CA GROWN: What drew you into the farming profession?
Brad: I was born on the farm, so a lot of my interest just happened naturally because I was around it all. I had opportunities to do other things of course and I did do some other things and had some other experiences, but this is what I ended up being because I was here and I just love what I do. It’s a hard life and I think that’s what makes a lot of people not pursue it.
CA GROWN: What’s your favorite part of the farming process?
Brad: My favorite part is harvest and the fall season. Every year is different when it comes to production agriculture and that’s what makes it so interesting and hard. It starts off with pruning and taking care of the orchard and getting the weeds out and watching the bloom season and the crops. Throughout the spring, summer and fall is probably my favorite part by far because we see it all happen, what crops made it through and the different varieties and how they’ve done. We leave them on the tree as long as we can to get as ripe as they can and that whole process of getting them in, tasting them and getting them out to people who come to get what they love is awesome.
CA GROWN: What are your hobbies or pastimes when you’re not farming?
Brad: We don’t travel too much. We like to just relax when we can and I like to ride road bikes and mountain bikes, I’ve gotten really into that the last few years. I do like to play golf and I’ve played since I was a teenager.
CA GROWN: Your family’s farm has been open since 1915. What has contributed to your success so far and what are you doing to ensure continued success going forward?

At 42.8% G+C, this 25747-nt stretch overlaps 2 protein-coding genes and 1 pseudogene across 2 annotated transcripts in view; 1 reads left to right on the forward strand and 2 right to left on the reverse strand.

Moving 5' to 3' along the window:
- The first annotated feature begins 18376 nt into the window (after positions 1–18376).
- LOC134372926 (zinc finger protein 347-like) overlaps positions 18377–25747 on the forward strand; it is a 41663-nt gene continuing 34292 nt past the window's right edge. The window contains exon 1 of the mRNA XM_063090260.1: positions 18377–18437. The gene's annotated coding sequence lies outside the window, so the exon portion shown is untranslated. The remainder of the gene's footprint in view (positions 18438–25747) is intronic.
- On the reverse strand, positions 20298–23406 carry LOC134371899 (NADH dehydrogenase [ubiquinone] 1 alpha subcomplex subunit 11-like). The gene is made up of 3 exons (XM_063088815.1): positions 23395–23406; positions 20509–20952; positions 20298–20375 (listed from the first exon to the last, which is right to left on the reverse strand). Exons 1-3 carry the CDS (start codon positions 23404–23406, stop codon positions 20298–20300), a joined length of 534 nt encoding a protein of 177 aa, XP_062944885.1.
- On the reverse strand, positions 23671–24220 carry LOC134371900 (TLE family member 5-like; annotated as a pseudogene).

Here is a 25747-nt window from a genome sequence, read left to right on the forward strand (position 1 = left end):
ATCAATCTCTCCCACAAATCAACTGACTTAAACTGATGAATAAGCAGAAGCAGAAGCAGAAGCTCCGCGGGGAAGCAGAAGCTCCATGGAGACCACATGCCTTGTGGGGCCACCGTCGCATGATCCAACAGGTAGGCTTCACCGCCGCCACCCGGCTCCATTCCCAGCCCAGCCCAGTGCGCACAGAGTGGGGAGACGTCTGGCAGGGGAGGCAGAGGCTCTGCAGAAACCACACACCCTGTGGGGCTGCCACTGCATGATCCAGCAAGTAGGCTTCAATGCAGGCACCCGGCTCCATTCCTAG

Brad: That’s a great question. In the beginning, it was pretty basic farming. There wasn’t a lot of equipment or help and the irrigation system wasn’t good. Back in the day, my grandfather started planning the experimental varieties of plums and pears and over the years, between my grandfather and my dad, diversification was probably the biggest thing for us. My dad started farming when he was young and took it over from my grandfather and he planted all the experimental varieties like my grandfather to see how it would grow up here. That’s what we’ve continued to do is diversify with existing varieties over the years and some new varieties and that’s another fun part of this job is finding these other varieties of apples that nobody has or that already exist, but we’ve never grown up here. Part of our family progression has been diversification and planning through the season and extending our whole year here with what we do. That’s a double edge sword of course because we’re planting all these different varieties, not only apples but pears, Asian pears, peaches, nectarines, blueberries, blackberries and a few acres of wine grapes. So with that diversification, the cultural practices side comes in with taking care and farming all of the different crops and varieties and their different timing for harvest which makes the work very challenging. My wife has also been a big part of this farm and has made a lot of sacrifices, but we love what we do and I’m thankful for her and my parents and all that everyone does to make this farm successful.